Last Flight from Rabaul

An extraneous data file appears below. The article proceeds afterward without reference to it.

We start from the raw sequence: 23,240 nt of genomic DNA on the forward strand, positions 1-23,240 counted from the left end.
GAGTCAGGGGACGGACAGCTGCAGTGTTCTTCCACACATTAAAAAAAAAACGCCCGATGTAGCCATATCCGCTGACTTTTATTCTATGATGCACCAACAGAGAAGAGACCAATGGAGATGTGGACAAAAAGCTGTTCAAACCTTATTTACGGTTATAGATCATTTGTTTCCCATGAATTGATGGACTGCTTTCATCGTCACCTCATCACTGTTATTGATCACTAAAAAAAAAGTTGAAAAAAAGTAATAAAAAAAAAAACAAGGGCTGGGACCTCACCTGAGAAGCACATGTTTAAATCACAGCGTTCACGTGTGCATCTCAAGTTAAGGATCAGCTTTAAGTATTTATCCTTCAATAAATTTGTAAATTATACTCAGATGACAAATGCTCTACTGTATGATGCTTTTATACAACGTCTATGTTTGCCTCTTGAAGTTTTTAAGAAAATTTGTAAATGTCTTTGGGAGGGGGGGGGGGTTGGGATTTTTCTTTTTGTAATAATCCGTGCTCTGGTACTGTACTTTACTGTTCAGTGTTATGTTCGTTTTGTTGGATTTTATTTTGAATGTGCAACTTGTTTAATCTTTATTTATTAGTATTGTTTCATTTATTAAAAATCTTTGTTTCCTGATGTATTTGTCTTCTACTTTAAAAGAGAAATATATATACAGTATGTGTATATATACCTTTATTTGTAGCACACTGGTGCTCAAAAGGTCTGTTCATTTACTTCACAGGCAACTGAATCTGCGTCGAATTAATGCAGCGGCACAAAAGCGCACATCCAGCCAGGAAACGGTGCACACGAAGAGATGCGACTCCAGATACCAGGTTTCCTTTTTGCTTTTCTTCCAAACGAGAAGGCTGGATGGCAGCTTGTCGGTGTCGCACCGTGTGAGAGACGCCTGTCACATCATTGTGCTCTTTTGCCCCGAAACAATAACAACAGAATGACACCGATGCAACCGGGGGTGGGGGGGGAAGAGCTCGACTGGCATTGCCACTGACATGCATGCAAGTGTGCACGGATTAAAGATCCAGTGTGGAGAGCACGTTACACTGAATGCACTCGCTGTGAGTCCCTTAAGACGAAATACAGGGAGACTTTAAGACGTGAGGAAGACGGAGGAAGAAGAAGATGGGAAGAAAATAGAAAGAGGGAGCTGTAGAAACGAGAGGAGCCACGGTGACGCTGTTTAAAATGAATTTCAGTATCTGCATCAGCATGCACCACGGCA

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August 7, 1942, was a historic day for men on both sides of the battlelines in the south Pacific. On that day, United States Marines first hit the beaches on Guadalcanal and were soon confronted by men of the Imperial Japanese Army and Navy. Saburo Sakai, one of the Japanese navy’s leading aces left Rabaul that morning on what would be his most challenging mission. Arriving over Guadalcanal, Sakai quickly joined in combat with Grumman F4F Wildcats and then with Douglas SBDs. As he attacked the SBDs, which put up a strong defense, his A6M2 Zero suddenly was met by a hail of bullets. Sakai was blinded and fought to maintain control of his aircraft. With only fleeting vision in one eye, he headed to the northwest and through a combination of intuition, flying skill, will power and sheer luck managed to find his way to his home base. Sakai is Japan’s greatest living ace and is well known to Americans as the author of “Samurai,” an account of his World War II combat experiences.EDITION: 1000 signed/numbered by Jay Ashurst and Saburo Sakai (in Japanese)


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